Increasing physical activity and exercise endurance in patients with COPD has significant socioeconomic implications. In a 20-year, longitudinal study of nearly 2400 patients with COPD, Garcia-Aymerich et al3 reported that physical activity levels equivalent to walking or cycling for at least 2 hrs/week were associated with a 30%–40% reduction in the risk of COPD-related hospital admissions and mortality. In an earlier study, patients with COPD who were active at least 1 hour/day had significantly lower risk of exacerbations and hospitalizations compared to patients with activity levels ≤ 20 min/day.51 These findings are important as COPD carries with it high social and economic costs. Specifically, in 2001, COPD in the United States was responsible for 16 million physician visits, 500,000 hospitalizations, 110,000 deaths, and 18 billion dollars in health care expenditures.52 Therefore, treatments that can effectively increase activity levels and improve long-term outcomes, can result in reductions in health care spending and in the overall burden of COPD.
Although suggestions were provided to patients regarding suitable ADLs to perform, they were allowed to choose which activity was executed. Due to the wide variety of different activities selected, more direct comparisons between patients were not possible. However, given that the intent of the study was to evaluate a "real world" application of the NIOV system by allowing patients to perform a normal activity in the comfort of their own homes, this seemed to constitute a reasonable compromise. Data collected for this study occurred during a single at-home visit, which has obvious limitations for drawing conclusions about long-term outcomes. To address this, plans for a larger, long-term, randomized controlled trial to collect data on device utilization, pulmonary function status, and detailed health-related quality of life measures are currently under consideration.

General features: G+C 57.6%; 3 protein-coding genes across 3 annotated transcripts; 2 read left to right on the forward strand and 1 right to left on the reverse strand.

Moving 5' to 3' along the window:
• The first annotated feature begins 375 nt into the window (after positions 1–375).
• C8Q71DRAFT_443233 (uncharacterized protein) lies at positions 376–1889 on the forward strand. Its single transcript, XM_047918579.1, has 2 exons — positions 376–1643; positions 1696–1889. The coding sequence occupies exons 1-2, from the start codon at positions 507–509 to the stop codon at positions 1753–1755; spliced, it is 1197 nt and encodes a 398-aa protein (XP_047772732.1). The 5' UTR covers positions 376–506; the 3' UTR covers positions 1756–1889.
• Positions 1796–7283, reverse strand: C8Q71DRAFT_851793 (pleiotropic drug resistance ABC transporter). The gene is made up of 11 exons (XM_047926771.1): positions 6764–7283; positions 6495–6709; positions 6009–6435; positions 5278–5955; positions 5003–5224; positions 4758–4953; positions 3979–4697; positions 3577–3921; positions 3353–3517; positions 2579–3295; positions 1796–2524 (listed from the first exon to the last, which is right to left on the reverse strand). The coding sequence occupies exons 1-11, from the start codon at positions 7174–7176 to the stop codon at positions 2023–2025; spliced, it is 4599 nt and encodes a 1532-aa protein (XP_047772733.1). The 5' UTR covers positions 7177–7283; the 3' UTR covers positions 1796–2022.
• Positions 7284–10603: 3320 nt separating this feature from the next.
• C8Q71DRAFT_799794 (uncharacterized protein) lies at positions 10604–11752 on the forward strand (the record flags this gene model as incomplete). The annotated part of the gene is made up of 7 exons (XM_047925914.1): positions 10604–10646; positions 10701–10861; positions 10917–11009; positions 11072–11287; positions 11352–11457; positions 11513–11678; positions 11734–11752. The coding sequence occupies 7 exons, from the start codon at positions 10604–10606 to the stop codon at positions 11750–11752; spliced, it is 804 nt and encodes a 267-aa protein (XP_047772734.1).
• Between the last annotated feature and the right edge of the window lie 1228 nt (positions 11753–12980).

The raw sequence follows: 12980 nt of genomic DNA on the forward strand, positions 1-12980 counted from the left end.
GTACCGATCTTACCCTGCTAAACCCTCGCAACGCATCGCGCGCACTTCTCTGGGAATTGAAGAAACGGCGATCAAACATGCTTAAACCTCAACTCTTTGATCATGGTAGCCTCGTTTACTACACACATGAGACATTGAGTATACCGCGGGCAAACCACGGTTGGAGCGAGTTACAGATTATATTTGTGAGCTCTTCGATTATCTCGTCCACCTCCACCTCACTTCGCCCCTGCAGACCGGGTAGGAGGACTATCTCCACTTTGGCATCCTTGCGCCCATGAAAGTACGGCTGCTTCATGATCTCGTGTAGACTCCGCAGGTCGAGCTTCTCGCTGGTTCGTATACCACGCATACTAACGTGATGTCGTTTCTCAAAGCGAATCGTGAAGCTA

We evaluated a new, portable noninvasive ventilator and nasal interface system to determine the effects on the performance of typical ADLs in oxygen-dependent patients in their home environment. NIOV use resulted in statistically and clinically meaningful improvements in ADL endurance, oxygenation, dyspnea, fatigue, and comfort, compared to standard oxygen therapy. Thus, the NIOV system appears to provide a practical option for increasing physical activity levels in patients who suffer from chronic respiratory insufficiency.
Author contributions: All authors had complete access to the data and reviewed and approved the manuscript. BWC served as principal investigator and takes responsibility for the integrity of the data and the accuracy of the data analysis. He contributed to the study concept and design and interpretation of the data. KSW and RWM contributed to data acquisition, the study concept and design and interpretation of the data. TB also contributed to data acquisition and interpretation of the data DE contributed to the study concept and design. RJM contributed to the study concept and design and interpretation of the data.
The sponsor, Breathe Technologies, assisted in the design of the study, the analysis of the data, and in the preparation of the manuscript including being involved in the draft of the manuscript and reviewing it in its final form regarding publication of proprietary information. No information was deleted.
The authors gratefully acknowledge the patients who volunteered to participate in this study and their families.
Declaration of Interest
RWM serves as a consultant to Breathe Technologies, Inc., which manufactures the NIOV system used in this study. RJM was an employee of Breathe Technologies, Inc. BWC, KSW, TB and DE report no potential conflicts of interest regarding companies or products discussed in this manuscript.